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Captain George Clarke Honoured for Outstanding Service

Captain George Clarke Honoured for Outstanding Service in Maritime


Captain George Clarke has been named as one of the recipients of the Samoa College Old Pupils Association (S.C.O.P.A) New Zealand ‘Outstanding Achievement Award’ for his service in Maritime.

Captain George Clarke was the second Samoa College Head Boy in 1954 Head Boy, part of the first intake when Samoa College was established in 1953. As a child growing up in Samoa, Captain George Clarke used to watch the two Union Company vessels, M/V Matua and the M/V Tofua when in port but never dreamt that one day he will be the first Samoan born to hold a foreign Master’s ticket in maritime as Chief Officer and Master on some of the big ships that sailed across the globe.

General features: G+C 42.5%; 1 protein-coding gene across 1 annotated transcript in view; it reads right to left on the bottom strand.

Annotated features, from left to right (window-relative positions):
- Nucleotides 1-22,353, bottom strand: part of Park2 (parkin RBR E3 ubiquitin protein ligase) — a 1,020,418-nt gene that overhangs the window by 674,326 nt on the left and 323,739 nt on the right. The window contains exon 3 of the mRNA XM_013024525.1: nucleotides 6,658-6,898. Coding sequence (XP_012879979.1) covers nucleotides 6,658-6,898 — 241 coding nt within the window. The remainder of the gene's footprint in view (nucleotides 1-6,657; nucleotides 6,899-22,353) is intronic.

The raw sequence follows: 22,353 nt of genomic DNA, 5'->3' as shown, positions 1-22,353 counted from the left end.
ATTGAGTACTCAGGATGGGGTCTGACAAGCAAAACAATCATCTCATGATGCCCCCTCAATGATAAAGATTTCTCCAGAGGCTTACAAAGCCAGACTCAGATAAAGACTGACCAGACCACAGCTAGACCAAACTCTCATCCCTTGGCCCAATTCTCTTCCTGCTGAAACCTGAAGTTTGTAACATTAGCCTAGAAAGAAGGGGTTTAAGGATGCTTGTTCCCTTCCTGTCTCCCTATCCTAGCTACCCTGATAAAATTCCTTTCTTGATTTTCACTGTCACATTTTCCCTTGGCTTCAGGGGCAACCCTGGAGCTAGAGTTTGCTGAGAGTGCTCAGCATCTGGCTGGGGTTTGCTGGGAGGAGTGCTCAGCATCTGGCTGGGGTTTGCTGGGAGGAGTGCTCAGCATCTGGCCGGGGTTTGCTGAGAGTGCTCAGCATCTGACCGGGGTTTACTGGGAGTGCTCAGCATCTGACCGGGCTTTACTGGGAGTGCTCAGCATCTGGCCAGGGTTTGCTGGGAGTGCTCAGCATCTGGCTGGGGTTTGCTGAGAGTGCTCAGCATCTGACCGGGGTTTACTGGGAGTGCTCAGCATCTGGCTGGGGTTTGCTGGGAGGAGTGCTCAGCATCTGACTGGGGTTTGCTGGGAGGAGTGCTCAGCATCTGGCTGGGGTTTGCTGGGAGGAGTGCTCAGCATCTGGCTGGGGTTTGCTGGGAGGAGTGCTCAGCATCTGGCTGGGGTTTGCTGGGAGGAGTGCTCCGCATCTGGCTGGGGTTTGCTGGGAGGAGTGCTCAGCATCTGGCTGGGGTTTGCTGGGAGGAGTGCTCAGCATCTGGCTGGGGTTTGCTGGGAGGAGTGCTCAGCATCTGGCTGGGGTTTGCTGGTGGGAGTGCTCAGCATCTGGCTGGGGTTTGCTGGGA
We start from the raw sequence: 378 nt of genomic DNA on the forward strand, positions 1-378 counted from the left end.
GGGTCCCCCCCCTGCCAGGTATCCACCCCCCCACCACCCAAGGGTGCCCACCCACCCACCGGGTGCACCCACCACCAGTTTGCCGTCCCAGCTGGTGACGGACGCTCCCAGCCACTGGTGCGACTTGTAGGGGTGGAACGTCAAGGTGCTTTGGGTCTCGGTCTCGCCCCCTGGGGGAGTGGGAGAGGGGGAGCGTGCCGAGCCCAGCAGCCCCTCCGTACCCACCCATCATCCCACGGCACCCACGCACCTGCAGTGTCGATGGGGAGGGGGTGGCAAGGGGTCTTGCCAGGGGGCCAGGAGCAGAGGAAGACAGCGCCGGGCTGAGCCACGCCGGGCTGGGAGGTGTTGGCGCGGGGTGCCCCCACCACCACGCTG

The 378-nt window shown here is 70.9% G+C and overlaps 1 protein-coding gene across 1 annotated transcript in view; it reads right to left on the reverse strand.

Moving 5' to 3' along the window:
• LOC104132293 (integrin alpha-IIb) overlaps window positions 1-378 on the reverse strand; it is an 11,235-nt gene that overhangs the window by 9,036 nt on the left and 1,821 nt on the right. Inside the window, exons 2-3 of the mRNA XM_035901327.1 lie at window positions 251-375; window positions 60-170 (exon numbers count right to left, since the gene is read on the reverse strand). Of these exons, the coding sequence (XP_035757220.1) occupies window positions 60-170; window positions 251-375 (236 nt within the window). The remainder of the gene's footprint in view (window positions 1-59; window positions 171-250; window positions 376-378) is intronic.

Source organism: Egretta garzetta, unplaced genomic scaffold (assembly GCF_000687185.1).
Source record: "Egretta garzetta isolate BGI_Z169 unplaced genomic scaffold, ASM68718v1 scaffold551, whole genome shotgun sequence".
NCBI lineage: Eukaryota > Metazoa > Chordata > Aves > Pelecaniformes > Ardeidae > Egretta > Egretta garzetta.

“To mark the 65th anniversary since the establishment of Samoa College, S.C.O.P.A New Zealand will be hosting a special function on Saturday 8th December at the Pullman Hotel in Auckland to acknowledge the contribution of Samoa College ex-students and former teachers in New Zealand,” says Teleiai Edwin Puni co-chair of the organising committee,

The French explorer Louis de Bougainville gave Samoa the name Navigator Islands believing our ancestors were experienced seafarers. For the life career of a young lad from Lotopa who used to walk bare feet to school from Lotopa to Leififi to end up a navigator to the four corners of the world may had inherited this from our ancestors.